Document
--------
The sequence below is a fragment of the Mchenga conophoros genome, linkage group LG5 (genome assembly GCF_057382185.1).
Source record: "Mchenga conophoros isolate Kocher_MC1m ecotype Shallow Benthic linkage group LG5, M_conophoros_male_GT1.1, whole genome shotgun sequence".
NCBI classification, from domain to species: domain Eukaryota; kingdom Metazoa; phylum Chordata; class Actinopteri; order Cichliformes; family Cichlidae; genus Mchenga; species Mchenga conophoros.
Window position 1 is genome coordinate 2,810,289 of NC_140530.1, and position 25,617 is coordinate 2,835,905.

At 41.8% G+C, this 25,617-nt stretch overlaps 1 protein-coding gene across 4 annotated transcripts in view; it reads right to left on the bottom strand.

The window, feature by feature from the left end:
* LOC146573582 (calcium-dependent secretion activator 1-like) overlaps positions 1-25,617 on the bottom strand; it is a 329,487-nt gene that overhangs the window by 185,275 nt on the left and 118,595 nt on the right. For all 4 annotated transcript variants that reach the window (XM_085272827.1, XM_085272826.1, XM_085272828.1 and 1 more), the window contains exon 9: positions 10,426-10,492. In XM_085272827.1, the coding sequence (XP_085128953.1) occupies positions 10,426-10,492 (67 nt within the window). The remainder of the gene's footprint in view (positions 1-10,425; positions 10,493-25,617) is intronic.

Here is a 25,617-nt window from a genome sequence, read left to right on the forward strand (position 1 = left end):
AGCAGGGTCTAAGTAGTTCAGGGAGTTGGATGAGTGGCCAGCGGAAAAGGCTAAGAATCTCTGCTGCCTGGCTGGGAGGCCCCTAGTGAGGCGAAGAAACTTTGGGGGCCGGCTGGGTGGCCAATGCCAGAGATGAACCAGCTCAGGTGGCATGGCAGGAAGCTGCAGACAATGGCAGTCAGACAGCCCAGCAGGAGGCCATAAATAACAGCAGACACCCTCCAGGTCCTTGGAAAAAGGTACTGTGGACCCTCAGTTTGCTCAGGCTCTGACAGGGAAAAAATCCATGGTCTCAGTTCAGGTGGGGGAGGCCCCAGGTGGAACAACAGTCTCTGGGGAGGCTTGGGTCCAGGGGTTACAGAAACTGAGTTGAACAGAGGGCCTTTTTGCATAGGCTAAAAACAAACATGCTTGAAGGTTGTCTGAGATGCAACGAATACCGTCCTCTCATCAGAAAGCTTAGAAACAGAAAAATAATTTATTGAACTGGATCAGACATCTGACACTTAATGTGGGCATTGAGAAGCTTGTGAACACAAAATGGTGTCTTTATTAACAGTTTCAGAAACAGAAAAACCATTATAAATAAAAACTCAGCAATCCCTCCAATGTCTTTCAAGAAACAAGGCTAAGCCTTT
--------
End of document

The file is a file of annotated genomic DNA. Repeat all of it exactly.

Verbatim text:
The sequence below is a fragment of the Mchenga conophoros genome, linkage group LG5 (genome assembly GCF_057382185.1).
Source record: "Mchenga conophoros isolate Kocher_MC1m ecotype Shallow Benthic linkage group LG5, M_conophoros_male_GT1.1, whole genome shotgun sequence".
NCBI classification, from domain to species: domain Eukaryota; kingdom Metazoa; phylum Chordata; class Actinopteri; order Cichliformes; family Cichlidae; genus Mchenga; species Mchenga conophoros.
Window position 1 is genome coordinate 2,810,289 of NC_140530.1, and position 25,617 is coordinate 2,835,905.

At 41.8% G+C, this 25,617-nt stretch overlaps 1 protein-coding gene across 4 annotated transcripts in view; it reads right to left on the bottom strand.

The window, feature by feature from the left end:
* LOC146573582 (calcium-dependent secretion activator 1-like) overlaps positions 1-25,617 on the bottom strand; it is a 329,487-nt gene that overhangs the window by 185,275 nt on the left and 118,595 nt on the right. For all 4 annotated transcript variants that reach the window (XM_085272827.1, XM_085272826.1, XM_085272828.1 and 1 more), the window contains exon 9: positions 10,426-10,492. In XM_085272827.1, the coding sequence (XP_085128953.1) occupies positions 10,426-10,492 (67 nt within the window). The remainder of the gene's footprint in view (positions 1-10,425; positions 10,493-25,617) is intronic.

Here is a 25,617-nt window from a genome sequence, read left to right on the forward strand (position 1 = left end):
AGCAGGGTCTAAGTAGTTCAGGGAGTTGGATGAGTGGCCAGCGGAAAAGGCTAAGAATCTCTGCTGCCTGGCTGGGAGGCCCCTAGTGAGGCGAAGAAACTTTGGGGGCCGGCTGGGTGGCCAATGCCAGAGATGAACCAGCTCAGGTGGCATGGCAGGAAGCTGCAGACAATGGCAGTCAGACAGCCCAGCAGGAGGCCATAAATAACAGCAGACACCCTCCAGGTCCTTGGAAAAAGGTACTGTGGACCCTCAGTTTGCTCAGGCTCTGACAGGGAAAAAATCCATGGTCTCAGTTCAGGTGGGGGAGGCCCCAGGTGGAACAACAGTCTCTGGGGAGGCTTGGGTCCAGGGGTTACAGAAACTGAGTTGAACAGAGGGCCTTTTTGCATAGGCTAAAAACAAACATGCTTGAAGGTTGTCTGAGATGCAACGAATACCGTCCTCTCATCAGAAAGCTTAGAAACAGAAAAATAATTTATTGAACTGGATCAGACATCTGACACTTAATGTGGGCATTGAGAAGCTTGTGAACACAAAATGGTGTCTTTATTAACAGTTTCAGAAACAGAAAAACCATTATAAATAAAAACTCAGCAATCCCTCCAATGTCTTTCAAGAAACAAGGCTAAGCCTTT